During the past decade, computers and the Internet have transformed the way we work, learn, communicate and are entertained. Yet some of technology's potential to do even more has not been fully realized, because of concerns about illegal use of digital information, about confidentiality and about privacy. For example, e-commerce in music and movies has been slowed, because artists and publishers have been concerned about protecting their copyrighted works from illegal use. More broadly, businesses don't exchange digital information with customers and partners as freely as they might, because they fear it could fall into the wrong hands.
These concerns reflect the increasing need of all businesses and many individual computer users to share a wide range of digital information, yet still control who can use it and how -and it is called "rights management."Digital Rights Management (DRM) is a technology that protects content owners' rights while selling and distributing the content online in a digital form. DRM introduces new possibilities for selling, distributing and consuming content and therefore does not only involve the prevention of piracy.
Traditional rights management of physical materials benefited from the materials' physicality as this provided some barrier to unauthorized exploitation of content. However, today we already see serious breaches of copyright law because of the ease with which digital files can be copied and transmitted. On the Internet, DRM technology is currently used mostly for music, videos, and books. The end-user's terminal is a personal computer or a portable music player that can download DRM protected music from a PC. While there is no industry standard for DRM, IBM, Microsoft and RealNetworks have each introduced their own proprietary software platforms.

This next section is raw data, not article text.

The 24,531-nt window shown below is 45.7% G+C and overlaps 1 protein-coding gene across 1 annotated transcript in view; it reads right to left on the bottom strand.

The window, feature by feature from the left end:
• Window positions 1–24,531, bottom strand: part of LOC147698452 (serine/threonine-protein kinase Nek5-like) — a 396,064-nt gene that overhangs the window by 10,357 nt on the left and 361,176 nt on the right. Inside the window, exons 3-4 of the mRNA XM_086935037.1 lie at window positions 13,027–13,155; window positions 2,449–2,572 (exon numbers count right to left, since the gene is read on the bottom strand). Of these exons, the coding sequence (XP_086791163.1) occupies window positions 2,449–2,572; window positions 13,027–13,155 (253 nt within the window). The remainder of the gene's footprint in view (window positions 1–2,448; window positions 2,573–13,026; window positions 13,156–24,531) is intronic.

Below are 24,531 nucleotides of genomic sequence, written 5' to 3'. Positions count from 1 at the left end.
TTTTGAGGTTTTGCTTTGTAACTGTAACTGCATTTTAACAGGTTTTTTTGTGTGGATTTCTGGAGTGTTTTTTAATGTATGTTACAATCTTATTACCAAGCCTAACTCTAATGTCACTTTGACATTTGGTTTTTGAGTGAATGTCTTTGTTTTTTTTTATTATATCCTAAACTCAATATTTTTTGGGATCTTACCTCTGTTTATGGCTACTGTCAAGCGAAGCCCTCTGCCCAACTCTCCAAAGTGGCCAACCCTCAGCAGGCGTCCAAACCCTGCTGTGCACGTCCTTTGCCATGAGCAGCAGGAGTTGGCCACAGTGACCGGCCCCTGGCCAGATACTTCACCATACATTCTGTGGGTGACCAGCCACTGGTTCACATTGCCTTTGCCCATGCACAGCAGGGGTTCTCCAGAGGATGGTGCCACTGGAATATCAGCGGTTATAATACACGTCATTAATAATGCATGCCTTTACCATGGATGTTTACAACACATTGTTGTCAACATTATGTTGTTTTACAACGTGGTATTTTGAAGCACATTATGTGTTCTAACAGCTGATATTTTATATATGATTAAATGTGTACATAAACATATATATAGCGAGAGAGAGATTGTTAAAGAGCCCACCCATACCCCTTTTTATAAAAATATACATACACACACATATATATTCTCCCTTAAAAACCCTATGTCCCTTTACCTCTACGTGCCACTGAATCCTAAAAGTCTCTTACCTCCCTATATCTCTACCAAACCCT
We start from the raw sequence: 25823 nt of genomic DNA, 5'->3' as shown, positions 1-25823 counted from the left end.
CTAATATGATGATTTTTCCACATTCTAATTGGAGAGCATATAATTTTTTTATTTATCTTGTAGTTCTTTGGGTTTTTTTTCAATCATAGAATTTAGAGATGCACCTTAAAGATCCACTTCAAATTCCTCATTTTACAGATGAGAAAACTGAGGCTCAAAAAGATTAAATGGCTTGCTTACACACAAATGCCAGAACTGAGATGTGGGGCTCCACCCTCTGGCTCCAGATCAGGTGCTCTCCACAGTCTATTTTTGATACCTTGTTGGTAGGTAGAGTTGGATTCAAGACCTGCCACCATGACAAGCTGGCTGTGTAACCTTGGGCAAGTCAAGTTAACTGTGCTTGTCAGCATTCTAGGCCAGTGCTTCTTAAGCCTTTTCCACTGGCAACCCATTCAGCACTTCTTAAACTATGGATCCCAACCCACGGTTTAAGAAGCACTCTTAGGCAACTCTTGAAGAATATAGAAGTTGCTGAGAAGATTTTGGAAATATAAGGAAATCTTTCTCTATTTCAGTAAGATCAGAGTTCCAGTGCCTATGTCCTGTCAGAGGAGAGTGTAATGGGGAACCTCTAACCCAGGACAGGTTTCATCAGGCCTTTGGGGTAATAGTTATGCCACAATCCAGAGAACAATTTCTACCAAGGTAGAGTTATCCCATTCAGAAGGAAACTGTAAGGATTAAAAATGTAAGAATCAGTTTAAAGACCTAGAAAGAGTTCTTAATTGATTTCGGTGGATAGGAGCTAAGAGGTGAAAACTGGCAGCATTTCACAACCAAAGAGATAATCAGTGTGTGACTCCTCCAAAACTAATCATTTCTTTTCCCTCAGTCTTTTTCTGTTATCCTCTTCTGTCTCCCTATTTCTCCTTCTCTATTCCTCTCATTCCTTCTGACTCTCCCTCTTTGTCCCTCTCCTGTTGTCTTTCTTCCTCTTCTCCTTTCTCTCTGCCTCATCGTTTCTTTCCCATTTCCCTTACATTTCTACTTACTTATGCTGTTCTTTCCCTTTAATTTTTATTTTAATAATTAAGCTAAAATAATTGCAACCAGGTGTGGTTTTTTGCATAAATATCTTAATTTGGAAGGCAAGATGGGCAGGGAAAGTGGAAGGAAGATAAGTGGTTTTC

Previously, Digital Rights Management (DRM) focused on security and encryption as a means of solving the issue of unauthorized copying, that is, lock the content and limit its distribution to only those who pay. This was the first-generation of DRM, and it represented a substantial narrowing of the real and broader apabilities of DRM. The second-generation of DRM covers the description, identification, trading, protection, monitoring and tracking of all forms of rights usages over both tangible and intangible assets including management of rights holders relationships. DRM limits what a user can do with that content even when he has possession of it.
Rights management refers to technologies that protect digital content after it is shared or distributed. Specifically, rights management technologies enable a content owner to stipulate a set of rules, or policy rights, that govern how the content may be used, by whom, for how long, etc. The protection, achieved by encrypting the content, may be provided by software or embedded in the hardware device itself - or some combination of the two. Protection needs to be easy to update, to address inevitable system breaches.
Digital Rights Management[color=#BF4040][/color]
Digital rights management (DRM) is a systematic approach to copyright protection for digital media. DRM's purpose is to prevent illegal distribution of paid content over the Internet. DRM products were developed in response to the rapid increase in online piracy of commercially marketed material, which proliferated through the widespread use of Napster and other peer-to-peer file exchange programs. DRM products are available from a number of vendors, including ContentGuard, Digimarc, and InterTrust, to automate the processes involved. In general, DRM products are turnkey packages that include everything needed for the operation, such as, for example, server software and user plug-ins.